Its Saturday evening and I am looking forward to enjoying a wonderful, nutritious meal with my family on the back porch… with a nice glass of wine of course. Join us for dinner anytime!
As an expecting Mother and registered nurse, I will soon be confronting one of the biggest downfalls to being a per diem RN: unpaid maternity leave.
In fact, as a per diem nurse, I receive absolutely zero benefits outside of my regular hourly rate.
So why be a per diem nurse, you ask?
Per diem nursing has been a game-changer for me because it gives me the scheduling flexibly I need to be a working Mom. Per diem means: for each day. As a nurse, I am literally employed “by the day.” Essentially, I can schedule myself to work any day I want.
Zoe is going to have a lot more responsibility soon in her next role as big sister.
I became a per diem nurse out of necessity due to scheduling and childcare issues. The telemetry unit I had been working on was unable to give me a set weekly schedule. This made it very difficult to secure a regular nanny or plan for daycare for our daughter.
Every month I would request the schedule I needed to make my childcare situation work. Unfortunately, I would inevitably still be scheduled on many days in which I had no childcare available to me.
I had a choice: continue to call-in sick and struggle to find alternative childcare. Or make a change that allowed me to have the flexibility I needed to be a working Mom. Ultimately, my husband and I made the decision that it was better to leave my career RN position in order to reap the much needed flexibility benefit of being a per diem nurse.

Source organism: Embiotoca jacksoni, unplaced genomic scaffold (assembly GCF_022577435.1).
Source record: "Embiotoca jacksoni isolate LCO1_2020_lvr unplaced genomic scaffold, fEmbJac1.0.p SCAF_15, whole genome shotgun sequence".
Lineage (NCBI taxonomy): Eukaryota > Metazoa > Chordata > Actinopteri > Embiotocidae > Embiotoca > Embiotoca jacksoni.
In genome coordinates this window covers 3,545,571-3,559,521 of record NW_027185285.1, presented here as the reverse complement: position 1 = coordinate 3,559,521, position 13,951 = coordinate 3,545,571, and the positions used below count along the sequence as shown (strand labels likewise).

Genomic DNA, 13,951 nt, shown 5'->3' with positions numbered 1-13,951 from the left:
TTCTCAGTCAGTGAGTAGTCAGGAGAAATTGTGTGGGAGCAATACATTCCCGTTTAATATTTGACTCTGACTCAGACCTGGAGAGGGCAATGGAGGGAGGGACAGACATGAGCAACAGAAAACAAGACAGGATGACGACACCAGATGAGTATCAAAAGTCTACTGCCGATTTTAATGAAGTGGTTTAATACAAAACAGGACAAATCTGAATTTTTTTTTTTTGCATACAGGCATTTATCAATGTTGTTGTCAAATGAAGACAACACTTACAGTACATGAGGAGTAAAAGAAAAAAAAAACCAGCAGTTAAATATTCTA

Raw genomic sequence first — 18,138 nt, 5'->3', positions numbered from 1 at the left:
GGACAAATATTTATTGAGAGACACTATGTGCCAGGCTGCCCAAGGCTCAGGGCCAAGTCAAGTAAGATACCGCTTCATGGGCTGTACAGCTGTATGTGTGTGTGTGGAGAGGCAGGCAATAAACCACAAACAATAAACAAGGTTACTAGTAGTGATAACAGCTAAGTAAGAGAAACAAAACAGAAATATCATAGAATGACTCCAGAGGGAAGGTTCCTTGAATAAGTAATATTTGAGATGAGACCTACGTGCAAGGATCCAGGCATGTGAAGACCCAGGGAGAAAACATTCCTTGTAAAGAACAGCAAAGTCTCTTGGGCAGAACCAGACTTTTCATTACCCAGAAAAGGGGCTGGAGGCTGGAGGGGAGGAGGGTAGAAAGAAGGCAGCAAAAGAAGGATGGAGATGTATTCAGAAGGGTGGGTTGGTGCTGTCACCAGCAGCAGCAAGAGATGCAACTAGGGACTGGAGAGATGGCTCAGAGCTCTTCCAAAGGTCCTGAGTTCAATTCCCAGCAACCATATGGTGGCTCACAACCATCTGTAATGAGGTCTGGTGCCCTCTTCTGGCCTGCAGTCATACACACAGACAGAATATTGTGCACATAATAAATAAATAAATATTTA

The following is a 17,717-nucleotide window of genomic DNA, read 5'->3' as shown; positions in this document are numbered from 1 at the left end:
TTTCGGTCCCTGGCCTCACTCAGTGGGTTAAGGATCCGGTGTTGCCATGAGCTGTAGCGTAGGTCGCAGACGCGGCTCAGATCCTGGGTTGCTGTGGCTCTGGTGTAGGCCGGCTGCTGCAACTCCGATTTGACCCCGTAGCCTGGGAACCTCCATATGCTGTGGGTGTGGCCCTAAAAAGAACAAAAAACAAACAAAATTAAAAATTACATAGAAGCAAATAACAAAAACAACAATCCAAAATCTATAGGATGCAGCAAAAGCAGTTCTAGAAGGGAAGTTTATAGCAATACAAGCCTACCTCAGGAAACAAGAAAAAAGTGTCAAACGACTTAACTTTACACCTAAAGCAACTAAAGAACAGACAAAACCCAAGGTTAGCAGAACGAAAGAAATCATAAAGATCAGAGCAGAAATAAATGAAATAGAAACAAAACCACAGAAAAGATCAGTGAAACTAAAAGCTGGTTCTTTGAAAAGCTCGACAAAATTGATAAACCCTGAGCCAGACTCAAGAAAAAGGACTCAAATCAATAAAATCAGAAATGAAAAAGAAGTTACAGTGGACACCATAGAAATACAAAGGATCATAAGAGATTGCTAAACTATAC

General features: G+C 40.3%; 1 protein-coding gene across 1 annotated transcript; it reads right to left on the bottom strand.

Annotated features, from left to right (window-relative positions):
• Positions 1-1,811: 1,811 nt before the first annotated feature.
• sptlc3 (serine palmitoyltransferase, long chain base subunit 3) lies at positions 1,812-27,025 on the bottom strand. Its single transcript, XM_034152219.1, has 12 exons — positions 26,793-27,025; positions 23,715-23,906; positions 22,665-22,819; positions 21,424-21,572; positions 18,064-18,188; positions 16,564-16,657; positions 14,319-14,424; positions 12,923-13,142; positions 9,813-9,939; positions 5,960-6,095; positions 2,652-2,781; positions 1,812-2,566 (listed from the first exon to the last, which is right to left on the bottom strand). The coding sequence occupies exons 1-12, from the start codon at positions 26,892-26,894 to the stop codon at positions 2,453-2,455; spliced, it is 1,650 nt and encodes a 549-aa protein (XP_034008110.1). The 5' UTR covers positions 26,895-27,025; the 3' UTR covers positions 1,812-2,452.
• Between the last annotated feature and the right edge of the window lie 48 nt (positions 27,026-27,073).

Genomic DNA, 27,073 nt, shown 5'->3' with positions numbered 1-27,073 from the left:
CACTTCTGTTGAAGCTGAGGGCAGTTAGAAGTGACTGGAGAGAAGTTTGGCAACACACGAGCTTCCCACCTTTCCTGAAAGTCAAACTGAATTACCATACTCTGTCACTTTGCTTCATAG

Still, there is something about this that infuriates me: I have been paying into maternity leave and disability benefits for almost 17 years. Now that I’m pregnant again and actually need maternity leave benefits, I’m no longer eligible for them. Oh, the irony!
Maternity leave: A financial drain
After baby arrives, I will be out for at least 8 weeks or longer so I can spend baby bonding time with our son. This will add up to a lot of money lost.
Just to make my point, here is a hypothetical, but very real situation:
Lets say I make a little over $1000 a day and I work 3 days a week. 3 days x $1000 = $3,000 per week. So just one week of unpaid maternity leave results in a $3,000 financial loss.
So far, the math is pretty simple. It doesn’t sound that horrible… yet.
But, if you multiply $3,000 a week by 8 weeks of maternity leave, that equals $24,000 in financial losses. And that’s if I only take off a measly 8 weeks of baby bonding time.
I will be taking more time then that so I can spend more time at home with our son. I think its important for his early development and luckily we can afford it.
And the financial losses continue to rise…
12 weeks = $36,000
16 weeks = $48,000
You get my point… It really starts to add up.
Additional time off before baby
I could be out of work for weeks or months before I give birth depending on how my pregnancy progresses in the third trimester. Nurses have very physically demanding jobs that often require grueling 12 hour shifts. There is a strong possibility that I may have to step out earlier then I would like.
We could be looking at 50k or more in financial losses depending on how early I have to stop working and how long I decide to stay home with our newborn.
Who knew having a baby was so costly for a working Mom in the United States? Even before factoring in medical expenses.
Unpaid maternity leave statistics in the U.S.
This is a very sleepy photo of Zoe and me in the NICU when she was a week old. Zoe arrived 7 weeks early. At 4.3 pounds we are incredibly luckily that she was as healthy as she was. Our doctors called her “tiny but mighty.”
It makes me so sad that I live in the only developed country in the world that doesn’t automatically offer paid maternity leave benefits to working women. In fact, 88% of employees have no access to paid maternity leave or paid paternity leave in the U.S.